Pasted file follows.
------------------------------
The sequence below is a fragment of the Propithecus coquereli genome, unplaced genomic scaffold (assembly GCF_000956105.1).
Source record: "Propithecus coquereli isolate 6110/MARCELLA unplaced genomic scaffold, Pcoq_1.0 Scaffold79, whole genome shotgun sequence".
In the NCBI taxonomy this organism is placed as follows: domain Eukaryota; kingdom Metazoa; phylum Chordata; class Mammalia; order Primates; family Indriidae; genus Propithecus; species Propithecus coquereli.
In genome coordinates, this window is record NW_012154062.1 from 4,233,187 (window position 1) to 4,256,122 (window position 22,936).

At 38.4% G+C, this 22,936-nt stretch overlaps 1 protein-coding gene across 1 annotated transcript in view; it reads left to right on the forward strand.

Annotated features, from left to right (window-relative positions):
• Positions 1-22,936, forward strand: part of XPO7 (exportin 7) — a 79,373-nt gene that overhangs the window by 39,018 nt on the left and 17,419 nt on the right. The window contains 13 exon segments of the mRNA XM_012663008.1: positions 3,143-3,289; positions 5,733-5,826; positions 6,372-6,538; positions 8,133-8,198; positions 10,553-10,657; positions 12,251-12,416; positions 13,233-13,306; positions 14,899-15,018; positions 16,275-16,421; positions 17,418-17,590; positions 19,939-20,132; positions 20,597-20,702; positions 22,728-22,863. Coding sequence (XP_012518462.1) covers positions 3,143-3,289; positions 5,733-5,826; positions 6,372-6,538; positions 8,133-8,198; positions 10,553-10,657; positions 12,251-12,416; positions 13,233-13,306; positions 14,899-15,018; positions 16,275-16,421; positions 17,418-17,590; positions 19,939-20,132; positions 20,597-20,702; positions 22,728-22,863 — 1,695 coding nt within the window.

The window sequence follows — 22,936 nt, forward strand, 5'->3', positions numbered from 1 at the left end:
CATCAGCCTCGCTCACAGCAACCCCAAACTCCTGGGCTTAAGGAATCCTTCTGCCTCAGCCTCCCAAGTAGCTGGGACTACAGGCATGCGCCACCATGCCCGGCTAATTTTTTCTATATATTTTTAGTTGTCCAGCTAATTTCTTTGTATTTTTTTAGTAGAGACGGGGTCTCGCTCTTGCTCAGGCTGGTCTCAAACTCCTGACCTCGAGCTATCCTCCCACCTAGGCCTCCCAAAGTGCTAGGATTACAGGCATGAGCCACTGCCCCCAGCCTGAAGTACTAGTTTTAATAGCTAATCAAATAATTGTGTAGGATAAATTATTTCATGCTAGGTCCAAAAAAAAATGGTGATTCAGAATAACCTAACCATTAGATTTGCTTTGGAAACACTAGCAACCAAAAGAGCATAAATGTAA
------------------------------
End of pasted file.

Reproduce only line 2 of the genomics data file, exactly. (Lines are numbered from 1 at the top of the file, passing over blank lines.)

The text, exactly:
Source record: "Propithecus coquereli isolate 6110/MARCELLA unplaced genomic scaffold, Pcoq_1.0 Scaffold79, whole genome shotgun sequence".